Pieter-Dirk Uys Gets UKZN’s Highest Literary Honour
Author, satirist and activist Pieter-Dirk Uys has been a fearless critic of injustice in South Africa and an ardent campaigner for an open, tolerant and democratic society for more than four decades.
UKZN rewarded Uys for his fearless stance by awarding him its highest honour, the Degree of Doctor of Literature honoris causa.
In his opening remarks at the Graduation ceremony, Uys said: ‘We stand 30 days away from the most important election in the history of our place on earth. For the first time ever, young South Africans born after we had our first democratic election in 1994 will vote. They will vote without sentiment and not out of habit. They will vote for the future and not the past.’
Directly addressing the University’s graduates, he said: ‘When I went to study at the University of Cape Town in 1965, I was encouraged to go and get a degree to fall back on. Do we still say that?
‘When will we be encouraged to get a degree to fall forward on? That retreat mentality has haunted so many of us, starting life being told that: Your dream will never come true. So get something to fall back on.
‘Let me say this to all the individual minds that graduate today. Fall forward! You will never get the job you want. Become your job today. I’ve been unemployed for 40 years and I’m still here. You each have a unique talent that no-one in the world can match. Develop that. Work with that and for that. Be unique. Be special. Never stand in a queue to fall back on something that isn’t your dream.’
On the upcoming elections, Uys reflected on his experiences and memories during the apartheid era and afterwards, shared with the audience his experience of being allowed for the first time to stand in a queue with all races to cast his vote in the 1994 elections.
‘On 27th April in 1994 millions of South Africans queued up to vote for the very first time - and many of them voted many times. The Rainbow Nation was born. A new national anthem was sung. Nelson Mandela freed me from my jail of my prejudice and fear. It was now no longer politically-correct to be a racist in South Africa. In fact, I was no longer just a White Afrikaner; I was now a citizen in a democracy… at last. Who said life can’t start at 50?’
He shared his memories of the 1980s, both personal and from the theatre, saying: ‘It wasn’t just the National Party who gave me those gifts of a PW Botha, a Pik Botha, a Fanie Botha, a Buthelezi. There were also inspirational people among those White South Africans who fought the system from within the system.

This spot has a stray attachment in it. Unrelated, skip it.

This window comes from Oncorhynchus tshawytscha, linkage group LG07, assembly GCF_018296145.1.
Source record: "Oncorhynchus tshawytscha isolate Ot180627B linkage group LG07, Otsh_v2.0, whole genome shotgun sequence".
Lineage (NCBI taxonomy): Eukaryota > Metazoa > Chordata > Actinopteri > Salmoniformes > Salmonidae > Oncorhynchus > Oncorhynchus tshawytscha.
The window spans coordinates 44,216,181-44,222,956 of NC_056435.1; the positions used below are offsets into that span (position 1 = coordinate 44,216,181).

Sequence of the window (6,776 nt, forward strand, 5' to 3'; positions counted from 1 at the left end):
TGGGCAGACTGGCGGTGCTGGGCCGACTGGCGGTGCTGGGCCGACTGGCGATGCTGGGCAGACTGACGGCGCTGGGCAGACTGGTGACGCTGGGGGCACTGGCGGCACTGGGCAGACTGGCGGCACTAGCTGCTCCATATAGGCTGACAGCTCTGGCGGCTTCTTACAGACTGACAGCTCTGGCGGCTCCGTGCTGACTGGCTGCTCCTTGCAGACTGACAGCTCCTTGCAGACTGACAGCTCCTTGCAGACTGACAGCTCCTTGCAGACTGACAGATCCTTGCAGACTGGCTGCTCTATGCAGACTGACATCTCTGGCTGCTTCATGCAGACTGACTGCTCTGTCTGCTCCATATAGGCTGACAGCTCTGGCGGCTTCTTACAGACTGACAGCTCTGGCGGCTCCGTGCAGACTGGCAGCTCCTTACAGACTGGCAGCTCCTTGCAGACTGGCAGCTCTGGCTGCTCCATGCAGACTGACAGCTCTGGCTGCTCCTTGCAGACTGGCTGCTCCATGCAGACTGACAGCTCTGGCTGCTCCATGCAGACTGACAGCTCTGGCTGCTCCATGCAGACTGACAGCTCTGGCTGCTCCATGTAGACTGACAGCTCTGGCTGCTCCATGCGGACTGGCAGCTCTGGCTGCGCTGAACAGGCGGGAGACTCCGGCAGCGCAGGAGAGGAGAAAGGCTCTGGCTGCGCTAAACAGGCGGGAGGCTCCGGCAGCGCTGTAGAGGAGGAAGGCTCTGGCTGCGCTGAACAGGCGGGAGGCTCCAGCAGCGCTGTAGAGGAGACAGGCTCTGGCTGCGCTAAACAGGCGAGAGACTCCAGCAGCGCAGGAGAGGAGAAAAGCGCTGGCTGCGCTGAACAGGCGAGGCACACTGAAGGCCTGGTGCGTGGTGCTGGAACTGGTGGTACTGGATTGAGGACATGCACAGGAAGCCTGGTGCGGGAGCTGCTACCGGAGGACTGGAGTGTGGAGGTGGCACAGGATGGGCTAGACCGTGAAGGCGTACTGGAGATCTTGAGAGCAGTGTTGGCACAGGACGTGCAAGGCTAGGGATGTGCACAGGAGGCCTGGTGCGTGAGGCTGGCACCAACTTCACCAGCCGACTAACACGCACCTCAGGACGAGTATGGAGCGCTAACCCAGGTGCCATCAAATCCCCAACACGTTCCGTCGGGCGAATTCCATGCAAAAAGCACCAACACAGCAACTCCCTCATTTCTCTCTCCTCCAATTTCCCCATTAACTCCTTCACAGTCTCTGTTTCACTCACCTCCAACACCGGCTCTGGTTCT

‘Especially an unlikely freedom fighter called Helen Suzman. She showed what one woman could do, bravely trying as best she could to make her government accountable. For all those years - 13 of them alone - she sat in the South African Parliament, the only member of a White opposition to the apartheid regime.’
In 1985, Uys was invited to have lunch with Helen Suzman in Parliament. It was there that he encountered PW Botha, who he impersonated during his stage shows.
‘I took my seat and looked down: there sat all my scriptwriters, the entire apartheid government. And alone at his desk sat PW Botha, making copious notes on a pad – or signing death warrants. But busy. Then he put down the pen and looked up, up, up, right into my soul. My scrotum disappeared!’
Discussing the 2011 Census he pinpointed one of the question asked: ‘What is your race? Black, White, Coloured, Indian, Asian or other?’
‘I didn’t know what to fill in, as a few months before they did a DNA test on me for a television show, and the DNA test proved that I originated in the Congo. So obviously I’m Black. For 49 years my Book of Life assured me that I am White.
‘Then I did some research into my father’s family background and found that we had a great-great-great grandmother who in 1791 plied her trade on the road between Cape Town and Paarl. Her name was Wilhelmiena Opklim. So that means I’m also Coloured! I don’t know about Indian, Asian or Other, but hell, that’s 3 out of 6? I’m truly South African!’
Uys currently lives in Darling in the Western Cape where he continues to perform. He also continues his AIDS awareness activism and serves on the board of directors of the Desmond Tutu HIV Foundation.
- Melissa Mungroo